This is a very old world view of rulership. Since the enlightenment, the general populous does not view a ruler as an unassailable source of power. Ideally a ruler should be  a servant of the people. His authority comes from a social contract between the government and the governed. In a modern point of view, Zeus may be the king who keeps the Titans and Giants confined the pits of Tartarus, but that doesn’t excuse him to taking the form of a woman’s husband and making love to her under false pretext. Maybe that is psychological reason why killing Zeus has become so prevalent in recent. In God of War, Xena Warrior Princess, Supernatural, God is Dead, and to a lesser extent, the Marvel Interpretation of Zeus, the fall of the King of the gods is justified in that his ruler ship is flawed. Marvel’s Zeus is resurrected after he is forced to confront all of his sins and acknowledge he is not above justice. When the King tries to kill an innocent to maintain his power, or causes suffering unfairly he is no longer a fit ruler. According to the idea of social contract as soon as a ruler (or government) violates his duty to the people, it is the responsibility of the people to overthrow that government, with violence if necessary.

Whether you identify with the Tea Party, or the Occupy Wall Street movement, we live a time where public decent against the ones in power is commonplace, accepted, and encouraged in a democratic society. We have mayors, presidents, congressmen, senators, prime ministers, judges, and the rest because we the people elect them.  The Zeus of Mythology was a king who seized power through conquest. Nobody voted for him, so nobody can vote him out of office. He can’t be impeached. Though there are many more facets to the King of Olympus’s personality the ones that are the most jarring  and memorable are his reprehensible activities. Take a character who is the quintessential king and is defined by his authoritarian power, and his sexual deviance and pitch him to a modern audience, there are really few other options. Zeus becomes an obstacle to overcome, an enemy to defeat, a king to overthrow.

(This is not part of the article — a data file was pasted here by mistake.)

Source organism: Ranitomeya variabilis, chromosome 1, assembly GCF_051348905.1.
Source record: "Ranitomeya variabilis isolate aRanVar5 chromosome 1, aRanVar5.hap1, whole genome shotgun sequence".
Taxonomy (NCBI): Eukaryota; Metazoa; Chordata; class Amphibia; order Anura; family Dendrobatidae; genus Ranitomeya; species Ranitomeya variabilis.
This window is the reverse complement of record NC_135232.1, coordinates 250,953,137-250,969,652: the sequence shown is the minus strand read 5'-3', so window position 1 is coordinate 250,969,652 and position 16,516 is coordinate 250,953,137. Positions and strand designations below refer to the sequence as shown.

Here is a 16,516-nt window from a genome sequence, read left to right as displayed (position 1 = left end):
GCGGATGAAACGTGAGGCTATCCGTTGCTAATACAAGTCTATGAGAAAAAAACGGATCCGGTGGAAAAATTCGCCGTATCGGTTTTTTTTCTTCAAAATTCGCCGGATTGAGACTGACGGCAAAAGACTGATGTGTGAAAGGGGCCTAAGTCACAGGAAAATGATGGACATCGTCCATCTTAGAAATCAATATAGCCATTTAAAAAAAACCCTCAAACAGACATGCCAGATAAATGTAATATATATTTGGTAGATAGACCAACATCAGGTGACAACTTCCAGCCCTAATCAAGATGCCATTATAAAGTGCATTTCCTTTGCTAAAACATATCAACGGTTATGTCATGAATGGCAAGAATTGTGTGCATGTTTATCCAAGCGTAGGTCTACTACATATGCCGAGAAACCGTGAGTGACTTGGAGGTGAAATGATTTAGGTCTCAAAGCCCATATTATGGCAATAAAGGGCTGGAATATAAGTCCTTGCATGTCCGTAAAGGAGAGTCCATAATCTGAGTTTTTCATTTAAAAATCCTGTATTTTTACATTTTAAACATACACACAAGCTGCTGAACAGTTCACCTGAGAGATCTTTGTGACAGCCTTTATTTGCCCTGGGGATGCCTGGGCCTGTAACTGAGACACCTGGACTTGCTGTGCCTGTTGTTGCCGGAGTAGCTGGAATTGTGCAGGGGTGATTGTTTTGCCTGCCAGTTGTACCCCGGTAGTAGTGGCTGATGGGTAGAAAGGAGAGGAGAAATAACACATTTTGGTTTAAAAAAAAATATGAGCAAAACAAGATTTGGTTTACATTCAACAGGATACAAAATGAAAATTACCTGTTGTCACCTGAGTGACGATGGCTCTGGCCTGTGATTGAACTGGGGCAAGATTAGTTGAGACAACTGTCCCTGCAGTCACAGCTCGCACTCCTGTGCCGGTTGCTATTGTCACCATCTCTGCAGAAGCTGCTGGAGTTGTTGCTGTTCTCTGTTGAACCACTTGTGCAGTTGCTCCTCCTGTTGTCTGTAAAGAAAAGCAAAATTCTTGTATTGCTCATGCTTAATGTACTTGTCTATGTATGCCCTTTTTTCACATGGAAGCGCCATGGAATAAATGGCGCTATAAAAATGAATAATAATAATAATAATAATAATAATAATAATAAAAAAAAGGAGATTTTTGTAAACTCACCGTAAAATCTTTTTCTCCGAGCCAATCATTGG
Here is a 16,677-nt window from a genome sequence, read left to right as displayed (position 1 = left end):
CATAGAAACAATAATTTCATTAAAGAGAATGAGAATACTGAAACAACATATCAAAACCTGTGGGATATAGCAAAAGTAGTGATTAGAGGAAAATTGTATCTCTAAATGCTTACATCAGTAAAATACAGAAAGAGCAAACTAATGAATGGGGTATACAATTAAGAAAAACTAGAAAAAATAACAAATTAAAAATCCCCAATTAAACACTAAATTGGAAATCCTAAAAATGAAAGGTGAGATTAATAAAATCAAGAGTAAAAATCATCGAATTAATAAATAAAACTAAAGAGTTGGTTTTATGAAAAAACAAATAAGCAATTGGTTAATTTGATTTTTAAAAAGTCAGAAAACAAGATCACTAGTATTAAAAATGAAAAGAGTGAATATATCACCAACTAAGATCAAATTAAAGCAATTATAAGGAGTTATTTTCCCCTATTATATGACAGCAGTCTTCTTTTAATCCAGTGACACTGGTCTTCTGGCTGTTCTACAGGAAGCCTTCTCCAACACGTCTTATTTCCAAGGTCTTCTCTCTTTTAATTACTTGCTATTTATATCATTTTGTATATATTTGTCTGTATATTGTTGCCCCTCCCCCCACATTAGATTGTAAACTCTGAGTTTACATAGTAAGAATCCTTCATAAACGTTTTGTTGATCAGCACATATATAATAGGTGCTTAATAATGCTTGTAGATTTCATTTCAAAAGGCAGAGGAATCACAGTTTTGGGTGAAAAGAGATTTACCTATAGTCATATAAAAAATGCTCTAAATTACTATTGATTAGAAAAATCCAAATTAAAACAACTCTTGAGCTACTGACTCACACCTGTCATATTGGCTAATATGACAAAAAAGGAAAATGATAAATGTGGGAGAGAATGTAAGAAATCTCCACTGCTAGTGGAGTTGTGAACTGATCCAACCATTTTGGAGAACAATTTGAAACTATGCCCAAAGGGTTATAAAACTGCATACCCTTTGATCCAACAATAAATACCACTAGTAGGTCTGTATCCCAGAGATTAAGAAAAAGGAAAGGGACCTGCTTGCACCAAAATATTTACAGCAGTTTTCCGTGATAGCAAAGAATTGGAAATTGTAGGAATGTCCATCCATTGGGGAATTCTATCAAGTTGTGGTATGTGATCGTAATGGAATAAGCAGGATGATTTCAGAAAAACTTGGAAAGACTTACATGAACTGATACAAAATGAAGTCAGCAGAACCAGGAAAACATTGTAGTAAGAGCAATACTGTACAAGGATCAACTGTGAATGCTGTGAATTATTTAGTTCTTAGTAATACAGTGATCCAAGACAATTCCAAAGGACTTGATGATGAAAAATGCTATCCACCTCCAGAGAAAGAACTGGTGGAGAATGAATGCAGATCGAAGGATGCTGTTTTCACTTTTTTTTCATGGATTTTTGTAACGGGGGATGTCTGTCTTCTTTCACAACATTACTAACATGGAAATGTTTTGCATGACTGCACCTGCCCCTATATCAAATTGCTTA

The cliche of destroying Zeus Panhellenios is an extension of the changing notion of the divine right of kings, and the psychological drive to rebel against unjust authority.

Now for a little a little metatextual bonus:

The story of Athena says that Zeus took the Titaness Metis as a lover. When he found out from the fates that the any child she bore him would cause his downfall, he tricked her and devoured her. Metis would forever live on in his head as a source of wisdom and knowledge. Some time later Athena was born fully grown out of Zeus’s head. A logical assumption is that Athena is Metis’s child carried to term inside of the king’s skull. Athena would go on to become the goddess of wisdom, warfare, and strategy. She was a patron goddess of the Grecian city state Athens, where democracy was invented. Some stories will even say that Athena gave democracy to the ancient Athenians. Democracy and principles of self governance are what lead to the ideas promoted by the enlightenment, particularly that of a social contract. This modern idea of a ruler being accountable to the people is what caused the idea of a Zeus like king to be rejected in the modernity. Now the king of the Gods continues to be slain in pop culture. It may have taken some time but the fates prediction came to pass. Athena was the godess of strategy for a reason after all.